The pieces were in place. Malaysian Hip Hop culture in Malaysia had its first recognizable voice in the form of its plucky, determined B-Boys, who overcame significant economic and logistical odds to build a community that taught itself, armed itself and nurtured itself, with the bare minimum of resources yet a surplus of passion.
The only question was: would all the hard work pay off? It might be easy to think of where B-Boy culture could fit in with the rest of Malaysian urban society now, but in the tumultuous days of the early and mid-80s, when even global Hip Hop was still finding its bearings, the answer was never that clear. Malaysia’s B-Boys began to mobilize.
Like-minded heads began to converge on sepak takraw and badminton courts and Rukun Tetangga community halls in the Kuala Lumpur exurbs to lay out their checkered mats and plug in their Sanyo boomboxes (or stuff them with up to 10 D batteries), and got to practicing. They huddled in front of tiny CRT televisions in the dead of night to pore over the exact minutiae of breakdancing movies and early, primitive music videos.
Of course, once these fresh “crews” began to get a lock on their earliest moves and routines, they would invariably want to see how they stacked up against the others. In Kuala Lumpur (KL), the most prominent meeting point was Central Market, which was reopened to the public in 1985 after an extensive facelift and rebranding into a cultural and tourism center. The area, still a hotspot for urban youth, especially from other states, became a melting pot for nascent B-Boy crews out for dominance over their peers.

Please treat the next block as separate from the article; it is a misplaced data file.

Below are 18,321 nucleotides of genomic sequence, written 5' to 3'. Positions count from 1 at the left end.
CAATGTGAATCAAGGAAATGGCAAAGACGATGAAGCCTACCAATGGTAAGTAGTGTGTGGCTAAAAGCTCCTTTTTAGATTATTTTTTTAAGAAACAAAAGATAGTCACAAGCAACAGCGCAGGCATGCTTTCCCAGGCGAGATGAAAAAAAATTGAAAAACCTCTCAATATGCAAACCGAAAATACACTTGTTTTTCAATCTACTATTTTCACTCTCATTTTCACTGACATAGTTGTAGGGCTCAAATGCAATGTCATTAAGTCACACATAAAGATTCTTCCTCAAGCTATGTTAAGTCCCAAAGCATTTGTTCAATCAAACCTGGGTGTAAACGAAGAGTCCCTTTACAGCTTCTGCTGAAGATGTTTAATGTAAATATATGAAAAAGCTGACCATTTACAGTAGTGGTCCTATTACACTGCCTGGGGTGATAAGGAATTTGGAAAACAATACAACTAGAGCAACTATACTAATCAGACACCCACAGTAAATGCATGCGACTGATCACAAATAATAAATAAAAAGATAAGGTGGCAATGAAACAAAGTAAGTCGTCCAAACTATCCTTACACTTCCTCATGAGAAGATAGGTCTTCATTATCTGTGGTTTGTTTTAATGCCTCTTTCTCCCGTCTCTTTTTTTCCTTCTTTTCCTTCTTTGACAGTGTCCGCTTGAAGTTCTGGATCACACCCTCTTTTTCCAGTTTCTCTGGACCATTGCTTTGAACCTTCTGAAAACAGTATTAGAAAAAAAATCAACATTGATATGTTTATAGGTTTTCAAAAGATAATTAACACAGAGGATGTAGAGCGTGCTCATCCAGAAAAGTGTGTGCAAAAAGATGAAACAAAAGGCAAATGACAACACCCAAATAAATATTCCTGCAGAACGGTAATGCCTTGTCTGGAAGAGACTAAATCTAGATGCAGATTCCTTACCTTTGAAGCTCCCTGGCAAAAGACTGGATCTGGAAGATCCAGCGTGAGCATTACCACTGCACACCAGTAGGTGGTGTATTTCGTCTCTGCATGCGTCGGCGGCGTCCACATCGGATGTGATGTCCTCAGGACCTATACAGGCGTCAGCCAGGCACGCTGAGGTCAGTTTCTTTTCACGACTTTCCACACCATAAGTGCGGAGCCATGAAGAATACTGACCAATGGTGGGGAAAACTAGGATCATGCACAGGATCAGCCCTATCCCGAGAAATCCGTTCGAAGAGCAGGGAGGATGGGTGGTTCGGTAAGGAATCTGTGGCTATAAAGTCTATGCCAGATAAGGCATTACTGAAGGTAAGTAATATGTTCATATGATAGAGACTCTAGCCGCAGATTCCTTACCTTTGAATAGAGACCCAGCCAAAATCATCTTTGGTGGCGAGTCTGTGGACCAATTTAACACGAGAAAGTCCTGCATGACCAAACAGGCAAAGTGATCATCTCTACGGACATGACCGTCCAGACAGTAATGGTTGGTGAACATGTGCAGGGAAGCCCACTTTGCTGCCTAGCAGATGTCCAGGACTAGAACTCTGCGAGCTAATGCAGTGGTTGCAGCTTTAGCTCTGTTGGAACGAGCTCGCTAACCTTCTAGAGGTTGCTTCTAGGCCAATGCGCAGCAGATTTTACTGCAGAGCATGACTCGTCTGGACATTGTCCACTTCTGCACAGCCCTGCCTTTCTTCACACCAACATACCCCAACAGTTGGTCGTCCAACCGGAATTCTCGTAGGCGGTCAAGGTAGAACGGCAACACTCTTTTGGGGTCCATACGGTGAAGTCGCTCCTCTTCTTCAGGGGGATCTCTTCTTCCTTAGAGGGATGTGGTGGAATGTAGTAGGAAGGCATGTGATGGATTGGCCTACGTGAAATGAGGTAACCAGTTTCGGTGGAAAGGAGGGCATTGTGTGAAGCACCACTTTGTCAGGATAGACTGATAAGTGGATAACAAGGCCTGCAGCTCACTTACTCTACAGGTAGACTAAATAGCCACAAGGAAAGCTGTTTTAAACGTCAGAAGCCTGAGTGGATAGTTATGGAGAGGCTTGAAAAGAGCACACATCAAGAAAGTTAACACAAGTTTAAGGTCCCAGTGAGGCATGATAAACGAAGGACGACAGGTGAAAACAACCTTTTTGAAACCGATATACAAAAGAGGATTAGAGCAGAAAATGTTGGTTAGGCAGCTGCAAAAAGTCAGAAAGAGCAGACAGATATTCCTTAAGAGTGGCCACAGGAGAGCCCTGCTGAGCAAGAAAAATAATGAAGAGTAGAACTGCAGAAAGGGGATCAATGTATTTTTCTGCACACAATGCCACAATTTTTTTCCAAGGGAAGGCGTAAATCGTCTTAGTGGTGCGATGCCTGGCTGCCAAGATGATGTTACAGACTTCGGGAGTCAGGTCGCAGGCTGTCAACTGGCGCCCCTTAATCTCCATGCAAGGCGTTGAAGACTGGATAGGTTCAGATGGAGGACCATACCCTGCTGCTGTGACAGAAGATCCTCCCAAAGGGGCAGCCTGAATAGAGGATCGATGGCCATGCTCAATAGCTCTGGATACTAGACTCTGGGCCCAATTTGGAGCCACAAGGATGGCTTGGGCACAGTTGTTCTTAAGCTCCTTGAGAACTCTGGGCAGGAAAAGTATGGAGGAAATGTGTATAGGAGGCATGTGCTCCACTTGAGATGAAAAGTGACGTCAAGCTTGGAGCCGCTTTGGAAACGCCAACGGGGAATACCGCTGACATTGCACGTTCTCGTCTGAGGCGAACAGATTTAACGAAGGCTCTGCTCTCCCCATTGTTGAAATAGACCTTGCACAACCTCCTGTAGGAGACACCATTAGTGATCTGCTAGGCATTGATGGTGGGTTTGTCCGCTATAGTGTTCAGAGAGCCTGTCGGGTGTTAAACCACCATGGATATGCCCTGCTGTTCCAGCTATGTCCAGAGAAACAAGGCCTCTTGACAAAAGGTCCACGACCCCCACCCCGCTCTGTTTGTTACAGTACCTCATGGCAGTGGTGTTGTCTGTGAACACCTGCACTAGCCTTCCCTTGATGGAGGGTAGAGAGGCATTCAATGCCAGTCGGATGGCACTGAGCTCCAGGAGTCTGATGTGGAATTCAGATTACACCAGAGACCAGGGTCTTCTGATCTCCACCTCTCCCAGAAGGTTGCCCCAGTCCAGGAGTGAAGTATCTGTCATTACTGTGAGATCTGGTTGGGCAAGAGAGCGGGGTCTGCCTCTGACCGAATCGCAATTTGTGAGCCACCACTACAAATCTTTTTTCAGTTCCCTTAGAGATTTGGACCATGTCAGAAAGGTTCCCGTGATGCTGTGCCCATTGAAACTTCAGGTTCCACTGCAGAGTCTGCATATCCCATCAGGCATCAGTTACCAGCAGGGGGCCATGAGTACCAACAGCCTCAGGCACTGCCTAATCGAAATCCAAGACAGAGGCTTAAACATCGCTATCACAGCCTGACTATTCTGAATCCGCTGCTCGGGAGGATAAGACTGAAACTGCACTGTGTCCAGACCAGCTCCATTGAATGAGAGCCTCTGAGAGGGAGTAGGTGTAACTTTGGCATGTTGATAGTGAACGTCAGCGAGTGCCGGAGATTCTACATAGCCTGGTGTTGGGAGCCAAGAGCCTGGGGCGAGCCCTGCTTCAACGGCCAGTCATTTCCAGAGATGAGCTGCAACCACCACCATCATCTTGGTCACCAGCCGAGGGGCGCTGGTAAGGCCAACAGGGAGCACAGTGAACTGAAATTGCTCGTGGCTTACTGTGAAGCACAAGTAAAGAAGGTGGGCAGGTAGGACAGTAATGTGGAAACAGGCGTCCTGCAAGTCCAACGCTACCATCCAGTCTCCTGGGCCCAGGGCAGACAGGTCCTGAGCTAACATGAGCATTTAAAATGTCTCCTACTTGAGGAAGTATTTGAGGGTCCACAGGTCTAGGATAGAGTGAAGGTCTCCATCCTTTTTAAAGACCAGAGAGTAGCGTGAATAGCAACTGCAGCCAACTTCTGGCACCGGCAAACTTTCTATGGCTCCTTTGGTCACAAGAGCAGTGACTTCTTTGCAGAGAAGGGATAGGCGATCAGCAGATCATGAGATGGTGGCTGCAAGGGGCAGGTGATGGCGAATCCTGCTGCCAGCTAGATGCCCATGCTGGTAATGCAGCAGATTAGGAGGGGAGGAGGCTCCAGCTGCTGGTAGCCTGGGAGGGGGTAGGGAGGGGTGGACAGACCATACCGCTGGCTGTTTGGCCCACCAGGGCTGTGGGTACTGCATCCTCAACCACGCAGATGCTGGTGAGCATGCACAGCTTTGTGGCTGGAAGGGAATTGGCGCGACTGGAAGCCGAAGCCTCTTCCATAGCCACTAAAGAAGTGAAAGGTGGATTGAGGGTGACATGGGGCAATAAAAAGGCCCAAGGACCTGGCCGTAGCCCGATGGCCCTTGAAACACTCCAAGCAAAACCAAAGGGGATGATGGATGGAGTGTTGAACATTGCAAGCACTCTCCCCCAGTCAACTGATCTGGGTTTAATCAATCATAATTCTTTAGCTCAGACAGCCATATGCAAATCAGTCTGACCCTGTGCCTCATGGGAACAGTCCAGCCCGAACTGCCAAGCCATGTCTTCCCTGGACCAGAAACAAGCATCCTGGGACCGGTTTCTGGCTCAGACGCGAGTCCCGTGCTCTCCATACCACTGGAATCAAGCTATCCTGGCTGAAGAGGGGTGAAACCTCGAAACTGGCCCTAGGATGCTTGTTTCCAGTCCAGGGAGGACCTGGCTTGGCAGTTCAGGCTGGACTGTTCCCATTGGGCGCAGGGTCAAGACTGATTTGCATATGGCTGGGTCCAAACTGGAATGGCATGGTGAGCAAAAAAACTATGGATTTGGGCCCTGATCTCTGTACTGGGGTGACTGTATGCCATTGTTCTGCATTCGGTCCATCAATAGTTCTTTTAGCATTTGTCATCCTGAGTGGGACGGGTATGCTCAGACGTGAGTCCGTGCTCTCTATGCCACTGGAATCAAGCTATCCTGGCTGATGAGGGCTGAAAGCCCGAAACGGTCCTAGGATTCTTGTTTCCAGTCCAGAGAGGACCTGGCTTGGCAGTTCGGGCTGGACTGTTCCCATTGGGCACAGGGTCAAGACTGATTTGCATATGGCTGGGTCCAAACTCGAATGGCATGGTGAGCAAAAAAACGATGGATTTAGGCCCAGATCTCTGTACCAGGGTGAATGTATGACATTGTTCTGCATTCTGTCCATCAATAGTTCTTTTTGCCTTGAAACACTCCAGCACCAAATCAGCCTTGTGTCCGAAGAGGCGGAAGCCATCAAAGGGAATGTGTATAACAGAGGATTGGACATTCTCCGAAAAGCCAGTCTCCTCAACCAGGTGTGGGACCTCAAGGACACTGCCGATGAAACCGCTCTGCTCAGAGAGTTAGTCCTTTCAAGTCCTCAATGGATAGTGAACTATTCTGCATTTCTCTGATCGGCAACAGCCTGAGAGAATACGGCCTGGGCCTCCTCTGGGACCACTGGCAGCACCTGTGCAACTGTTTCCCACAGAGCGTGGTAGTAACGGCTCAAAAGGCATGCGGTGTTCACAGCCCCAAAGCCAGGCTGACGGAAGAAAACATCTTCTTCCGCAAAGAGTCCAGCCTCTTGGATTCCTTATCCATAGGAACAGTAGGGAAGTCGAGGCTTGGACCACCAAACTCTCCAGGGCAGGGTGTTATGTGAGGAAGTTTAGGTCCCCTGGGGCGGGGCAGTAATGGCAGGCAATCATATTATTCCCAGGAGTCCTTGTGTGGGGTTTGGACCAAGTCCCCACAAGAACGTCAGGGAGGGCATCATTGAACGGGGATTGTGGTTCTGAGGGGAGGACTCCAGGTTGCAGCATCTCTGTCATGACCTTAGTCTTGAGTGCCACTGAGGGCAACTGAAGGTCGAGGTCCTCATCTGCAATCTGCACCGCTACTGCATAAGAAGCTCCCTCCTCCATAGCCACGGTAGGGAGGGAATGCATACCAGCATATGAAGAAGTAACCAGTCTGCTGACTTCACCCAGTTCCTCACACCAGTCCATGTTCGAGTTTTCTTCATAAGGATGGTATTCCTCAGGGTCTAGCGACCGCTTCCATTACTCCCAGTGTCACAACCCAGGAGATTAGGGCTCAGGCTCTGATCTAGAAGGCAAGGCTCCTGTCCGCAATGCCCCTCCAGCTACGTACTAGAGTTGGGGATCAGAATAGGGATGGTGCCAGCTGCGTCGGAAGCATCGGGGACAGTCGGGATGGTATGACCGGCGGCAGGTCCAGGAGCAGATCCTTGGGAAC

After a few years, the rest of Malaysian Hip Hop culture– and Malaysian pop culture– caught up. Breakdancing and breakdancers quickly became visual shorthand for buzzwords like “edgy,” “hip,” and “urban.”
The Malaysian movie Gila Gila Remaja, which burst onto silver screen in 1985, prominently featured a breakdancing sequence that even its star, a young Faizal Hussein, took part in.
B-Boys became a go-to mainstay for government-sponsored public events, like sports meet launches and Merdeka Day parades, in an era before youth-oriented urban programs, like Rakan Muda and 1M4U, were even a thing. Pop stars began to utilize B-Boys in their music videos and stage performances, even over music that had little connection with Hip Hop – it just became the thing to do.
Malaysian B-Boy culture would have a lot more growing up from the tumultuous times of the 80s, and it would give birth to prominent names of its own: Che Bad, Bone Alfie, Boojae. Crews became mini-movements in and of themselves, and Malaysians became quite familiar with them: KL City Breakers, Shah Alam City Breakers, the Giler Battle Crew, Wakaka.
But that would all be in the distant, hazy future. In the beginning, Malaysian B-Boys were the frontline of a nebulous and uncertain young urban subculture that wasn’t just fresh on the local front, but was just finding its footing on the global stage. Before all the mainstream exposure, the club nights, the music industry credentials, the cultural cache of being tastemakers and regional ambassadors, a plucky subset of Malaysian youths took it upon themselves to adopt a faraway set of urban traditions and committed to making it fully their own.
Hip-hop culture in Malaysia began with the B-Boy.
WordsManifest is a founding member of The Rebel Scum and the Rogue Squadron Hip Hop collective. He was the co-editor of DJ Fuzz’s book The Way of the DJ. Words is also a photojournalist and the Editor of hyperlocal newsportal CoconutsKL.
Photos by Creative Commons